THE KNIGHTHOOD controversially awarded by the Government to Sir Lynton Crosby, the Tory election strategist, threatens to make a mockery of an honours system which was intended to recognise and reward those public-spirited individuals who made a genuine difference to their local communities.
It is even more incongruous when set in the context of a Westminster select committee which concluded three years ago that no one should be honoured for simply ‘doing the day job’ and David Cameron’s complacent response to the floods.
Sir Lynton’s job was simple – it was to win the 2015 election so the Tories could return to power. He was very well remunerated to do so and his focus was so narrow that issues like flood defences did not even enter his calculations. If only they did.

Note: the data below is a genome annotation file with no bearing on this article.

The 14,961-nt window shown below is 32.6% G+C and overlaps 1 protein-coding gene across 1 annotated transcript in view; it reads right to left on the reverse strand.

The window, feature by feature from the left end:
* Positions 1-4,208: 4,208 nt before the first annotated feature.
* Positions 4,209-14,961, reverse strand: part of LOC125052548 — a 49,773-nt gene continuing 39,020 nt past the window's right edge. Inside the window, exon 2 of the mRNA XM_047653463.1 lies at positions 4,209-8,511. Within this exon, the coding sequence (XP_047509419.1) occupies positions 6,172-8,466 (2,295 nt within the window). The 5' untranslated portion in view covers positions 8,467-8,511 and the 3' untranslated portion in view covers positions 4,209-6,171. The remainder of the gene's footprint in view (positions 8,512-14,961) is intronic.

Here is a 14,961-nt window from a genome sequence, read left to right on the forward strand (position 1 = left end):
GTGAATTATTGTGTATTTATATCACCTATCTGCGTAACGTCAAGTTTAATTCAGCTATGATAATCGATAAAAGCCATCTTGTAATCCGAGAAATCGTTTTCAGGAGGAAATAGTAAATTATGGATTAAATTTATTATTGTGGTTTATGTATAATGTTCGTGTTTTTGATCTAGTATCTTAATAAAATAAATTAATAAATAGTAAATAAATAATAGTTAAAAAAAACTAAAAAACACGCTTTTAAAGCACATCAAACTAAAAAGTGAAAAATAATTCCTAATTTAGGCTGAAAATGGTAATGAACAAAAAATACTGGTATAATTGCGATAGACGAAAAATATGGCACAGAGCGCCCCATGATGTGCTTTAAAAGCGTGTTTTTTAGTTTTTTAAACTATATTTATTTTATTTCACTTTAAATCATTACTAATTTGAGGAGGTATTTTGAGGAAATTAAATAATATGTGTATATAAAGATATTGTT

Of courses, Tories are not the only political party guilty of bringing the honours system into disrepute. Labour has been equally culpable in the past and, of course, it was Harold Wilson who introduced stardust in 1965 when all four members of the Beatles received MBEs.
The disappointment is rows about cronyism, and an inherent bias towards privately educated individuals, now overshadow every honours list and the deserved accolades awarded to the famous, whether it be Sir AP McCoy or Dame Barbara Windsor in this instance, and the awards given to those extraordinary community stalwarts from across Yorkshire who are this county’s heartbeat.
The great pity is nothing will change before the Queen’s Birthday Honours next June which will, even now, be dominated by the political great and good rather than the volunteers and others whose willpower spared Yorkshire from an even greater flooding catastrophe. All heroes, they’re the people deserving of recognition because their response has already extended beyond the call of duty.